My past two weeks in Vietnam hold some of the most memorable experiences of my life. From meeting new friends to trying new foods, this trip has left me with a newfound outlook on myself as well as the world. Immersing myself in a completely different culture was definitely intimidating at first, however I gained valuable lessons from having an open mind.
While I had many notable experiences on this trip, the experiences were made by the people around me. I have made friends from Pitt who are some of the most genuine and amazing people to be around. Even though we were all strangers beforehand, living together in a foreign country for two weeks has allowed us all to bond in a unique way. Additionally, the friends I have made from UEF in the IEF club will always have a place in my heart. I did not think that I would form such close relationships with the people from UEF, but in reflection, two weeks was definitely not enough time with them. UEF, and many Vietnamese citizens I interacted with, were all very welcoming, and I continued to be in awe at how kind they were. Even though I was in a country across the world, I was surrounded by people who were kind and welcoming, and repeatedly told me how happy they were to welcome myself and the other Pitt students to their country. From meeting the students from UEF, I have learned how to have an open and welcoming mindset, and I hope to show others the same kindness they showed me. Additionally, the students from IEF taught me that no matter what part of the world you come from or what you look like, it is a person’s character that matters, and I have never met more kind-hearted people in my life.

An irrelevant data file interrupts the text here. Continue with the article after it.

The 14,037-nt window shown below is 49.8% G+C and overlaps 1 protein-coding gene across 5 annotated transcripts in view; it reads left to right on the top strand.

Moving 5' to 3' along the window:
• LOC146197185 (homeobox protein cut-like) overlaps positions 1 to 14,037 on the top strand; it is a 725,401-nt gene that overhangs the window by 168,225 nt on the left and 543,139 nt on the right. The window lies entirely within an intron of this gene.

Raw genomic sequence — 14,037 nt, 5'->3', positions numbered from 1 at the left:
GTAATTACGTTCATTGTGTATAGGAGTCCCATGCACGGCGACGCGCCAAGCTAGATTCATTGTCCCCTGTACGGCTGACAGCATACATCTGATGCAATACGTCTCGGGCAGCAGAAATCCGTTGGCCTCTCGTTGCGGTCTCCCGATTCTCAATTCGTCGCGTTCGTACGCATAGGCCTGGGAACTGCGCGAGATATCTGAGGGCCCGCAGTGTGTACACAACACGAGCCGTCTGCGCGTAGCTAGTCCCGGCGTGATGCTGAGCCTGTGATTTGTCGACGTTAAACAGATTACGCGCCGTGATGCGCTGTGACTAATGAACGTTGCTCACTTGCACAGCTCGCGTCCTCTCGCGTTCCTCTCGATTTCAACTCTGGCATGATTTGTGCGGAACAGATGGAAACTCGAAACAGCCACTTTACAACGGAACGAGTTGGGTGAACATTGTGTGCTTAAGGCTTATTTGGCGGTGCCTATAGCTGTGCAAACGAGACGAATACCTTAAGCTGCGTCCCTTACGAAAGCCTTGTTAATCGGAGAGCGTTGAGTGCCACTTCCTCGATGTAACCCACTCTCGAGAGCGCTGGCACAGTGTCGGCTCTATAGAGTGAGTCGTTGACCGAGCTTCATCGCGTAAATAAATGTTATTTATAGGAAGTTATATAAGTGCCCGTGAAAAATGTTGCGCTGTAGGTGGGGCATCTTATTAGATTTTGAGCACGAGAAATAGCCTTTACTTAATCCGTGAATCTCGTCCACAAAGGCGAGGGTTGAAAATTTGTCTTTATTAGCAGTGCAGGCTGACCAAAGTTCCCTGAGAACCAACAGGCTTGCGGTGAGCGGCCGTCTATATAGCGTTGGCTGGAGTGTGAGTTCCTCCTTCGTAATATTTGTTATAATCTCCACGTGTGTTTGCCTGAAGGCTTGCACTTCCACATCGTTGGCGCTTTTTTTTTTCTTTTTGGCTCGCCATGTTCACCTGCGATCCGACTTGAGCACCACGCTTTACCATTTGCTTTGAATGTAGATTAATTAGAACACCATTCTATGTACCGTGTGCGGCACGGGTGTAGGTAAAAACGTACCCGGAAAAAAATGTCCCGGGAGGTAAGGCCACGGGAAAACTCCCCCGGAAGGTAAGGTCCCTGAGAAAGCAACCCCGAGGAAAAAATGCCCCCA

From this trip, I have developed a new outlook on myself as well as the world. In terms of myself, I am proud of how I stepped out of my comfort zone to try new things, and I am very glad that I did. In the process, I learned not only that I love fish sauce (and would put it on most things if I had it here in the U.S), but that a python is much heavier that I thought it would be, and eating shrimp with the shell still on tastes exactly like you think it would. More than that, I learned that the world is filled with so many different cultures and peoples, and travelling is the only true way to experience a lifestyle a culture completely different from your own. In doing this, I have a newfound appreciation and open-mindedness for everyone of different backgrounds, and additionally want to keep travelling the world and experience everything I can. There are many things about a certain culture or country that you cannot understand until you are actually there experiencing it. One of these moments for me were the visits to the Cu
Chi Tunnels and the War Remnants Museum. Gaining new knowledge on events from a different perspective was very interesting, and it made me realize that there are always multiple sides to one story. Experiencing another perspective to the events like the Vietnam War and the United States’ involvement in the war made me realize the importance of considering other perspectives, even if they do not align with your beliefs. As such, this new thought process translates to how I look unto the rest of the world, in that what I know is only from my perspective, and the only way to broaden my horizons is to experiences different cultures and learn as much as I can from them. Travelling to Vietnam has allowed me to think this way, and the experience is something I will never forget.